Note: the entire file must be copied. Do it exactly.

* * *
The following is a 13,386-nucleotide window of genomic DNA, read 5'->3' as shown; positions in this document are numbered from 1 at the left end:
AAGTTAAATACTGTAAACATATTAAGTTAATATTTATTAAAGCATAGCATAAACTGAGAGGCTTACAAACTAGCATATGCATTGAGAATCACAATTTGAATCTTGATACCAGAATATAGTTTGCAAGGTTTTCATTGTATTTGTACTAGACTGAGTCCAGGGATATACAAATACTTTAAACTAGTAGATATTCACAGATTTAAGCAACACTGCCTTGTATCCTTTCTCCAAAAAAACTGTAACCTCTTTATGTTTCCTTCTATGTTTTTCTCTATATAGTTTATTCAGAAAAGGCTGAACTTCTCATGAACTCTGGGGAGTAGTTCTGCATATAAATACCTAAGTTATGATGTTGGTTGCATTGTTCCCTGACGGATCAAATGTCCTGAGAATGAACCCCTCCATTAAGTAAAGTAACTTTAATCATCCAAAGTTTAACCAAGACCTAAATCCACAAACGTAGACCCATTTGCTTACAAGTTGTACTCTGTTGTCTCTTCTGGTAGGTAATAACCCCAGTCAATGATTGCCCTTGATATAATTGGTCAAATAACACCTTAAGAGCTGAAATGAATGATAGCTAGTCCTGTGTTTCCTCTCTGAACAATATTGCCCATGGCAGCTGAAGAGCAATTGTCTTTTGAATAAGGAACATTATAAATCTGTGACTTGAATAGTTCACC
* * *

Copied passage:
The following is a 13,386-nucleotide window of genomic DNA, read 5'->3' as shown; positions in this document are numbered from 1 at the left end:
AAGTTAAATACTGTAAACATATTAAGTTAATATTTATTAAAGCATAGCATAAACTGAGAGGCTTACAAACTAGCATATGCATTGAGAATCACAATTTGAATCTTGATACCAGAATATAGTTTGCAAGGTTTTCATTGTATTTGTACTAGACTGAGTCCAGGGATATACAAATACTTTAAACTAGTAGATATTCACAGATTTAAGCAACACTGCCTTGTATCCTTTCTCCAAAAAAACTGTAACCTCTTTATGTTTCCTTCTATGTTTTTCTCTATATAGTTTATTCAGAAAAGGCTGAACTTCTCATGAACTCTGGGGAGTAGTTCTGCATATAAATACCTAAGTTATGATGTTGGTTGCATTGTTCCCTGACGGATCAAATGTCCTGAGAATGAACCCCTCCATTAAGTAAAGTAACTTTAATCATCCAAAGTTTAACCAAGACCTAAATCCACAAACGTAGACCCATTTGCTTACAAGTTGTACTCTGTTGTCTCTTCTGGTAGGTAATAACCCCAGTCAATGATTGCCCTTGATATAATTGGTCAAATAACACCTTAAGAGCTGAAATGAATGATAGCTAGTCCTGTGTTTCCTCTCTGAACAATATTGCCCATGGCAGCTGAAGAGCAATTGTCTTTTGAATAAGGAACATTATAAATCTGTGACTTGAATAGTTCACC